|Pupils of a primary school in Ho Chi Minh City have their body temperature checked before entering the classroom
Life has gradually returned to normal across the country after the government’s social distancing measures were lifted three weeks ago. Street traffic became busy as seen in the pre-epidemic times, while many business and catering services resumed operation.
Schools reopened to receive students from a long hiatus due to the COVID-19 epidemic. Though the disease is under control, students are advised to wear face masks and wash their hands with soap or disinfectant solution before entering the classroom. So are people who want to go to work, go shopping or do outside physical exercises.
As of May 13, Vietnam has recorded a total of 288 coronavirus cases, with 252 cases having recovered and received hospital discharge. The remaining 36 patients are receiving treatment at centrally- and locally-run health facilities. Most of them are in stable health condition.
Three relapse cases were discharged from Ho Chi Minh City’s Cu Chi field hospital on May 12. They are Brazilian citizens who are closely linked to Buddha Bar, a coronavirus hotspot in HCM City.
The most critically ill patient, the British man dubbed as patient 91, who was also linked to the Buddha Bar hotspot, remains in the intensive care unit. The 43-year-old patient, a Vietnam Airlines pilot, had a CT scan of the damaged lungs on May 12 and leading doctors continued to evaluate the possibility of a lung transplant.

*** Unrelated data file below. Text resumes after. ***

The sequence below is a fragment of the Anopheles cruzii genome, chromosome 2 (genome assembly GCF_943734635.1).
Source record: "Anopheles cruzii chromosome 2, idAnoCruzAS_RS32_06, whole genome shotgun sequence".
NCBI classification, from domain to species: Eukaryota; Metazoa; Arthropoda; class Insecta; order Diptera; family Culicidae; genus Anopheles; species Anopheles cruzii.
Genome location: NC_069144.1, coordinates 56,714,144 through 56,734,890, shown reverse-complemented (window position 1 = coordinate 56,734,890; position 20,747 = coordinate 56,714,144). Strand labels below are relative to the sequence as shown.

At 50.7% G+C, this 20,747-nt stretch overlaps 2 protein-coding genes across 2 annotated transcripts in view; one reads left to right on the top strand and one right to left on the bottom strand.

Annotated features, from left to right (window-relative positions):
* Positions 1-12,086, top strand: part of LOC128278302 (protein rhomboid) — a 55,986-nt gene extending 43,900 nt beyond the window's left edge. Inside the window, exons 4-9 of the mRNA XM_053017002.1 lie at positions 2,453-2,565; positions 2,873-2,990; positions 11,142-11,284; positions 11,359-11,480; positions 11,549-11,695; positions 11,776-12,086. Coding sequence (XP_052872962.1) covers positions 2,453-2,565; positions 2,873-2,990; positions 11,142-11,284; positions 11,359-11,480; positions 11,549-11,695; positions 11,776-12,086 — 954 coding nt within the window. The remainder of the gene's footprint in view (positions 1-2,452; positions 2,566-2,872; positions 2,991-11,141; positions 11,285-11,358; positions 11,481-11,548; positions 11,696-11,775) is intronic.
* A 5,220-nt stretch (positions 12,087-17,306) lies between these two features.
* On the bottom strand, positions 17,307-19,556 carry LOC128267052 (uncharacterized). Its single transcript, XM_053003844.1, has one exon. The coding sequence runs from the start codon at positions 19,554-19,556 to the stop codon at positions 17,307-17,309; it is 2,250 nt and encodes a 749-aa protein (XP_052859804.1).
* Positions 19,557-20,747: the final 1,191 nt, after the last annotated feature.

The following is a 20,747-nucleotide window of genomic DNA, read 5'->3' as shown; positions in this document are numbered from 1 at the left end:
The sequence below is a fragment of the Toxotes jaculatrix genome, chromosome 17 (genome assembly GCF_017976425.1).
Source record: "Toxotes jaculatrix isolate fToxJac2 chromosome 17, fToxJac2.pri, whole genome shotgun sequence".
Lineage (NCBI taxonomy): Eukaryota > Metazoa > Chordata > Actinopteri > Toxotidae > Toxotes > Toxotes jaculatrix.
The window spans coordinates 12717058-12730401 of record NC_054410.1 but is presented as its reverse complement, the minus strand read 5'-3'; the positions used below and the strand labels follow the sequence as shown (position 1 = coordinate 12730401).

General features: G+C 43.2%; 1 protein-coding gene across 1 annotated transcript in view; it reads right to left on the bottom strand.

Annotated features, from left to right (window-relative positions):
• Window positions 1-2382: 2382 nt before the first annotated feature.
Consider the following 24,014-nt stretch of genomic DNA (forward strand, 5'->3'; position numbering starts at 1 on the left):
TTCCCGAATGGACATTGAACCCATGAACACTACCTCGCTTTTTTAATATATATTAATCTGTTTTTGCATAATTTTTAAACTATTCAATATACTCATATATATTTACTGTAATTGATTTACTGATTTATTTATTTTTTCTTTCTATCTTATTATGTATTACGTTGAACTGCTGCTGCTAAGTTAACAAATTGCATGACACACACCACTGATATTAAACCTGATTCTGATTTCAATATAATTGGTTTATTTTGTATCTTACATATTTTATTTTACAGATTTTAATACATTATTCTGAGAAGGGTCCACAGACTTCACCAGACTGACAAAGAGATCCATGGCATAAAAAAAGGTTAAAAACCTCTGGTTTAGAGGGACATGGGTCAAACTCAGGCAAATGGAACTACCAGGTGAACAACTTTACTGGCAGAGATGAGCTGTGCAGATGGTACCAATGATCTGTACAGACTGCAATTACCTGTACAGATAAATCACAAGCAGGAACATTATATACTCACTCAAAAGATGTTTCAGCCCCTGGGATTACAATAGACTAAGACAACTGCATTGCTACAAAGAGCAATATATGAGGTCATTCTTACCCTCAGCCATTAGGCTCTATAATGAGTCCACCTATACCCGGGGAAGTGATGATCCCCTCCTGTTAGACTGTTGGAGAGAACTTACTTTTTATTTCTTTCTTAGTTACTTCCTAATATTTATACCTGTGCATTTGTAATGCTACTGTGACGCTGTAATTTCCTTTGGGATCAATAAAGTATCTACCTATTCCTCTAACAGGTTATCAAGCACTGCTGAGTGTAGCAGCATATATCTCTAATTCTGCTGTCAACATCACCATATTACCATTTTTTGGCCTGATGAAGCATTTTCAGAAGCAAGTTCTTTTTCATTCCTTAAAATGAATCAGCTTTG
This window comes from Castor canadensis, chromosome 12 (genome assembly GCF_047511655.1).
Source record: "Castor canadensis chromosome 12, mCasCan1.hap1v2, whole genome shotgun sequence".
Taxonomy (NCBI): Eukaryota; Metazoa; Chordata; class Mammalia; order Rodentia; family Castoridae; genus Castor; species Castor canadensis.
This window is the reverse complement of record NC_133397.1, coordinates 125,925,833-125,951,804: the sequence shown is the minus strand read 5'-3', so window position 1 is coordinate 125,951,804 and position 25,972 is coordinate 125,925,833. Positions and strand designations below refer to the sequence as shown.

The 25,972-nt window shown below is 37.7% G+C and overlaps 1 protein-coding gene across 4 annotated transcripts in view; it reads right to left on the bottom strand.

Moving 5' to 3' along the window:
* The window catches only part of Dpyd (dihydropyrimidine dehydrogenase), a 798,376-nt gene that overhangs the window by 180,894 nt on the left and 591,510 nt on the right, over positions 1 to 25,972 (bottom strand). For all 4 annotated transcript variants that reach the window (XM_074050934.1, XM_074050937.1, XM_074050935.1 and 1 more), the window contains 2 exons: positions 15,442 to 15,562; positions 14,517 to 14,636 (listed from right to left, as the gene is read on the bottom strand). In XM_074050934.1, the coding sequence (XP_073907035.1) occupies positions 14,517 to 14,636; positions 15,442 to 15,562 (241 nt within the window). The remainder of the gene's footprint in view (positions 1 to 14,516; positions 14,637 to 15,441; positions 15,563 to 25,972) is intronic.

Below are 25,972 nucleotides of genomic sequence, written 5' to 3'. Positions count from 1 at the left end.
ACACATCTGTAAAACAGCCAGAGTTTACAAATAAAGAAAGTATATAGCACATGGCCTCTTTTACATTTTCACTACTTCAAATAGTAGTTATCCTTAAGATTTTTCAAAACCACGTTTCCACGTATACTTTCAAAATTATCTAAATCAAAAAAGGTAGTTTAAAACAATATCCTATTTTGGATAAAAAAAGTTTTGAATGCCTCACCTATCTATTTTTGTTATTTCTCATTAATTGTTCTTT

Health authorities say although Vietnam has passed 27 days without new community infections, those who have a cold, a high temperature or a cough are closely monitored at health facilities.
Currently, Vietnam tests nearly 2,000 people every day. To date, 275,000 samples have been tested, with 288 cases detected, mainly in the concentrated quarantine facilities. The infection risk within the community is believed to be very low.
However, the infection risk from external sources remains high as hordes of Vietnamese citizens residing in coronavirus hit countries are returning to the homeland. To prevent the spread of the disease, all returnees are transferred to concentrated quarantine facilities for medical surveillance for 14 days and samples are taken for testing at least twice a day.
There are no special drugs or vaccines against COVID-19, and the disease is expected to last for months, even years.